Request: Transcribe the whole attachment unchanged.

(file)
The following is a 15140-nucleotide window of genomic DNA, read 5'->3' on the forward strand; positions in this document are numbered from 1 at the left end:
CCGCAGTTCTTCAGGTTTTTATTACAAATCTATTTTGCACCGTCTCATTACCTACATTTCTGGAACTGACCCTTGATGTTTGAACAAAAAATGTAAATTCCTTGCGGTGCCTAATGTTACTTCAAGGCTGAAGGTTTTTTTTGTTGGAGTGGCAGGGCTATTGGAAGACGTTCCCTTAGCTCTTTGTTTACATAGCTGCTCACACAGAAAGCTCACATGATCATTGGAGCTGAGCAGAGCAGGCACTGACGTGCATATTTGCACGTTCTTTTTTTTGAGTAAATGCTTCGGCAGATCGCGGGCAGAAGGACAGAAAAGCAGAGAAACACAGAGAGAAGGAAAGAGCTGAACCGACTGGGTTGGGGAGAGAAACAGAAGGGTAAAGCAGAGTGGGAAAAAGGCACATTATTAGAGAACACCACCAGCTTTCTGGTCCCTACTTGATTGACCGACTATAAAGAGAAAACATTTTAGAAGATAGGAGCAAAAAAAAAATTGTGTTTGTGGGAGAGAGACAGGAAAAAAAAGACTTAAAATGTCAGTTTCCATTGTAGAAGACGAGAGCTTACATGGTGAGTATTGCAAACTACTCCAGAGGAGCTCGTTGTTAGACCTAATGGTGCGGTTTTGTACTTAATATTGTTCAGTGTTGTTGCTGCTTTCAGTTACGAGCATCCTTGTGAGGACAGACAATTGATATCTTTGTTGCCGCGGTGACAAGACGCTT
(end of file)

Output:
The following is a 15140-nucleotide window of genomic DNA, read 5'->3' on the forward strand; positions in this document are numbered from 1 at the left end:
CCGCAGTTCTTCAGGTTTTTATTACAAATCTATTTTGCACCGTCTCATTACCTACATTTCTGGAACTGACCCTTGATGTTTGAACAAAAAATGTAAATTCCTTGCGGTGCCTAATGTTACTTCAAGGCTGAAGGTTTTTTTTGTTGGAGTGGCAGGGCTATTGGAAGACGTTCCCTTAGCTCTTTGTTTACATAGCTGCTCACACAGAAAGCTCACATGATCATTGGAGCTGAGCAGAGCAGGCACTGACGTGCATATTTGCACGTTCTTTTTTTTGAGTAAATGCTTCGGCAGATCGCGGGCAGAAGGACAGAAAAGCAGAGAAACACAGAGAGAAGGAAAGAGCTGAACCGACTGGGTTGGGGAGAGAAACAGAAGGGTAAAGCAGAGTGGGAAAAAGGCACATTATTAGAGAACACCACCAGCTTTCTGGTCCCTACTTGATTGACCGACTATAAAGAGAAAACATTTTAGAAGATAGGAGCAAAAAAAAAATTGTGTTTGTGGGAGAGAGACAGGAAAAAAAAGACTTAAAATGTCAGTTTCCATTGTAGAAGACGAGAGCTTACATGGTGAGTATTGCAAACTACTCCAGAGGAGCTCGTTGTTAGACCTAATGGTGCGGTTTTGTACTTAATATTGTTCAGTGTTGTTGCTGCTTTCAGTTACGAGCATCCTTGTGAGGACAGACAATTGATATCTTTGTTGCCGCGGTGACAAGACGCTT